The omelet must have used a dozen eggs and filled half the plate. But next to the hash browns, the eggs looked small. The hotcakes came on a separate plate because there was no room with the eggs and hash browns. An intimidating inch thick, the hotcakes didn't have any reason to taste good, but they were always a little bit of heaven.

David stuffed his mouth with a big bite of hotcake.

"So how's the halfway house?"

"You know I hate it when you call it that, David. It's nice. They treat me great. But I don't know why they insist on keeping me there. I've been fine for over a year now."

"I'm sure they have their reasons." David smiled as he asked: "You got any boyfriends yet?"

"Well, there's this male nurse who keeps bringing me tea, but I'm not that into his crumpets."

They both laughed as David cut out another slab of hotcake.

"Still think of Mom?" said David.

"All the time. You?"

"Yeah."

Heather and David looked down at their food to avoid eye contact. Neither wanted the other to see the sadness the question brought them.

Heather broke the silence. "Tell me about work, how's startup life treating you?"

"Well, the jellyfish blog is picking up traction, finally. I've been putting out posts pretty regularly. At first, it didn't seem to make any difference, but my last post got fifty-four views. But Megan and Andrew keep nagging me to work on an encrypted chat idea I came up with. I don't know if I should walk away from the investment I already made to try something new or not."

Heather looked at her big brother with gentle, loving eyes.

"David, are you happy?"

"Yeah. Sure. I guess. What do you mean?"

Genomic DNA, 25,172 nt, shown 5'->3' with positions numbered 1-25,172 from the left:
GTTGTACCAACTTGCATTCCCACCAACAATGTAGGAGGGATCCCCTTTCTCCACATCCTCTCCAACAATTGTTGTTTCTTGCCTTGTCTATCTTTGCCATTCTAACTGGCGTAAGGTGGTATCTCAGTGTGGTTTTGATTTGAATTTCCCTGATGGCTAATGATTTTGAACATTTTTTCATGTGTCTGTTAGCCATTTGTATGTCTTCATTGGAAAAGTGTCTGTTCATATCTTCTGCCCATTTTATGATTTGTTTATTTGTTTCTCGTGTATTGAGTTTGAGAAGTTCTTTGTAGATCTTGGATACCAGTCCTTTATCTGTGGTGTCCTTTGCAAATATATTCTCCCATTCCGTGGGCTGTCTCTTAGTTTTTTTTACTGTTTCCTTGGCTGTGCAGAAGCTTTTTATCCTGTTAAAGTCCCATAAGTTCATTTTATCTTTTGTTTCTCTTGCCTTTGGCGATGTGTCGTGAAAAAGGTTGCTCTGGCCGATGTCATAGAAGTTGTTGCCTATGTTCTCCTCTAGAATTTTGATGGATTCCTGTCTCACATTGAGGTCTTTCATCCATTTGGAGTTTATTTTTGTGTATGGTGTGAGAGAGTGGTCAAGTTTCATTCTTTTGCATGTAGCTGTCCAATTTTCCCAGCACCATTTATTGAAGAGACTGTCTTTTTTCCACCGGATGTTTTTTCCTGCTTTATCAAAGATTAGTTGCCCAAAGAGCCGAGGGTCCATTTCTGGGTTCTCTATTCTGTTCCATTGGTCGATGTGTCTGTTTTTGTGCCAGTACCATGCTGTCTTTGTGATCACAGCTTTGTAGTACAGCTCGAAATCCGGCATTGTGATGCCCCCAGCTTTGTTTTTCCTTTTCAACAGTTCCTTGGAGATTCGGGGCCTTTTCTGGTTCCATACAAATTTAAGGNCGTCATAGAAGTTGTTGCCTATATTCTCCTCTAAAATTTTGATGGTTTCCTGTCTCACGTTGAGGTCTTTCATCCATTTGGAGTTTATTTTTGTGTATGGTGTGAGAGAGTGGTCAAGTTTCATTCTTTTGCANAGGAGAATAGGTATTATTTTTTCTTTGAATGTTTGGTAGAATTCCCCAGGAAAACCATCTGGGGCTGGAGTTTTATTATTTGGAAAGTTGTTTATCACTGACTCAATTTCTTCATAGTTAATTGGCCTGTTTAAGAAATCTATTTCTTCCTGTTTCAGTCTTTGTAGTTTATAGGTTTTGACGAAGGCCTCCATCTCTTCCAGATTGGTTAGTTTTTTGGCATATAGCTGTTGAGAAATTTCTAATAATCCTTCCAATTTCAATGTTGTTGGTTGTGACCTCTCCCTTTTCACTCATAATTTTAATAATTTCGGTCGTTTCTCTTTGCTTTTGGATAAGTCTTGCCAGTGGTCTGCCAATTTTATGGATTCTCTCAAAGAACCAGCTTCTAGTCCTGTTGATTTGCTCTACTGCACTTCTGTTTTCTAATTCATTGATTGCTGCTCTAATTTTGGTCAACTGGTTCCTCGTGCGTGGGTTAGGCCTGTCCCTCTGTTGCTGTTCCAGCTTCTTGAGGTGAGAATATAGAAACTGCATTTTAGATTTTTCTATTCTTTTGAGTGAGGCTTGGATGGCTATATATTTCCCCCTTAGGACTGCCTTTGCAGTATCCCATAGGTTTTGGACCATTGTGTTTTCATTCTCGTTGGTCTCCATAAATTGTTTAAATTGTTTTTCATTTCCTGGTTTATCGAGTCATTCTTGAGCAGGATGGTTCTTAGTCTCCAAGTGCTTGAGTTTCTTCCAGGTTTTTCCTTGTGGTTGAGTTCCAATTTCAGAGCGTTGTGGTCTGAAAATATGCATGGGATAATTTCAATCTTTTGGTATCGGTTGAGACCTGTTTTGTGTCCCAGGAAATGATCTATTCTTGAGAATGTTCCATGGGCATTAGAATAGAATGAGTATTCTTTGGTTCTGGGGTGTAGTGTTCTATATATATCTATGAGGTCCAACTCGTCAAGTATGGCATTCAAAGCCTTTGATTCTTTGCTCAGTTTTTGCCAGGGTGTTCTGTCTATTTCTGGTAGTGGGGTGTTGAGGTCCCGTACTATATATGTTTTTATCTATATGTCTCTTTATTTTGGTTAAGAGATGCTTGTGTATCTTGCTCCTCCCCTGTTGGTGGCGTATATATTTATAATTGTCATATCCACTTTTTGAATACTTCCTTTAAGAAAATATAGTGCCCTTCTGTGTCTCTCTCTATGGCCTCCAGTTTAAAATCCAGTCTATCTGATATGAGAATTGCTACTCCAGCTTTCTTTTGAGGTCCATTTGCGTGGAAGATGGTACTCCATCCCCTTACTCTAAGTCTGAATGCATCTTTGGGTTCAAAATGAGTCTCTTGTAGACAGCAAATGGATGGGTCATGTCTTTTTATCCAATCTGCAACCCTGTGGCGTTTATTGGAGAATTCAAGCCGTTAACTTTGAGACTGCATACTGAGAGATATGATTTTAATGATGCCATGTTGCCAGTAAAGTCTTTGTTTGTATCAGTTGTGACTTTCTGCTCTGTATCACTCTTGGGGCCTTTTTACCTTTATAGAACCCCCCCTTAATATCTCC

"I mean, I've known you since you were feeding me Gerber peas. You've never been into jellyfish. Not as a kid. I know you think it'll make you easy money, but none of what you explain sounds easy. In many ways, you seem busier than ever. Do you even really care about jellyfish?"

"That's not the point. Life doesn't always pay you for your passions."

"Yes, that's fair. But I think Megan and Andrew see a spark in your eye. Even now when you said encrypted thingy, you lit up. When's the last time you honestly got excited about jellyfish?"

"But what about the time and money I've invested in it already? It's my life savings we're talking about."

"What about changing the world for the better?"

David went from stunned to embarrassed in a nanosecond. He quickly chewed and swallowed his mouthful of eggs and ketchup and hot sauce.

"When did you get so grown up?"

Heather smiled and pushed aside her bowl of fruit. Heather felt weak, but David didn't ask about it and she preferred it that way.

"Heather, you okay?"

"I'm fine, just a little light-headed."

David continued eating. She could see his mind was somewhere else—lost in thought. Heather didn't mind though, she could use a break from all the talk. She took a sip of water from a clear plastic cup like the ones they had in high school.

"So you think I should try the encrypted chat startup?"

Heather smiled. "Yes, David. Go for it."